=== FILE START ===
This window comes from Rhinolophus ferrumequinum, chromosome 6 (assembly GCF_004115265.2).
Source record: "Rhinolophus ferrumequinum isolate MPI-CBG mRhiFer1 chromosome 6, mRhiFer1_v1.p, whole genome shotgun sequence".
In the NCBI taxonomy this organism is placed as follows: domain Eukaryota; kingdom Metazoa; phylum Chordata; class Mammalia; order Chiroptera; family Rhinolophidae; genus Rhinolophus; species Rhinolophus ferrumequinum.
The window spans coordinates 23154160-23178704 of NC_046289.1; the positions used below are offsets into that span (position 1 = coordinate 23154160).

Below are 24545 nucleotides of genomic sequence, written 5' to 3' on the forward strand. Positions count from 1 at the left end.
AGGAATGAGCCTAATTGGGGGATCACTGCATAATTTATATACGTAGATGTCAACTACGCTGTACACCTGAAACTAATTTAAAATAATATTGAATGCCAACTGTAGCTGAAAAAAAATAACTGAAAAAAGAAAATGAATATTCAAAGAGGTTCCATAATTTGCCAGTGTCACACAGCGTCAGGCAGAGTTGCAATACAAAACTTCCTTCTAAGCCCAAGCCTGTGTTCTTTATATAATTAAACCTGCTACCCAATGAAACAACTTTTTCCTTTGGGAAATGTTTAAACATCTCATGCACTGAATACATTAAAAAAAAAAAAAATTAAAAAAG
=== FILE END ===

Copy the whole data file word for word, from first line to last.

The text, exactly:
This window comes from Rhinolophus ferrumequinum, chromosome 6 (assembly GCF_004115265.2).
Source record: "Rhinolophus ferrumequinum isolate MPI-CBG mRhiFer1 chromosome 6, mRhiFer1_v1.p, whole genome shotgun sequence".
In the NCBI taxonomy this organism is placed as follows: domain Eukaryota; kingdom Metazoa; phylum Chordata; class Mammalia; order Chiroptera; family Rhinolophidae; genus Rhinolophus; species Rhinolophus ferrumequinum.
The window spans coordinates 23154160-23178704 of NC_046289.1; the positions used below are offsets into that span (position 1 = coordinate 23154160).

Below are 24545 nucleotides of genomic sequence, written 5' to 3' on the forward strand. Positions count from 1 at the left end.
AGGAATGAGCCTAATTGGGGGATCACTGCATAATTTATATACGTAGATGTCAACTACGCTGTACACCTGAAACTAATTTAAAATAATATTGAATGCCAACTGTAGCTGAAAAAAAATAACTGAAAAAAGAAAATGAATATTCAAAGAGGTTCCATAATTTGCCAGTGTCACACAGCGTCAGGCAGAGTTGCAATACAAAACTTCCTTCTAAGCCCAAGCCTGTGTTCTTTATATAATTAAACCTGCTACCCAATGAAACAACTTTTTCCTTTGGGAAATGTTTAAACATCTCATGCACTGAATACATTAAAAAAAAAAAAAATTAAAAAAG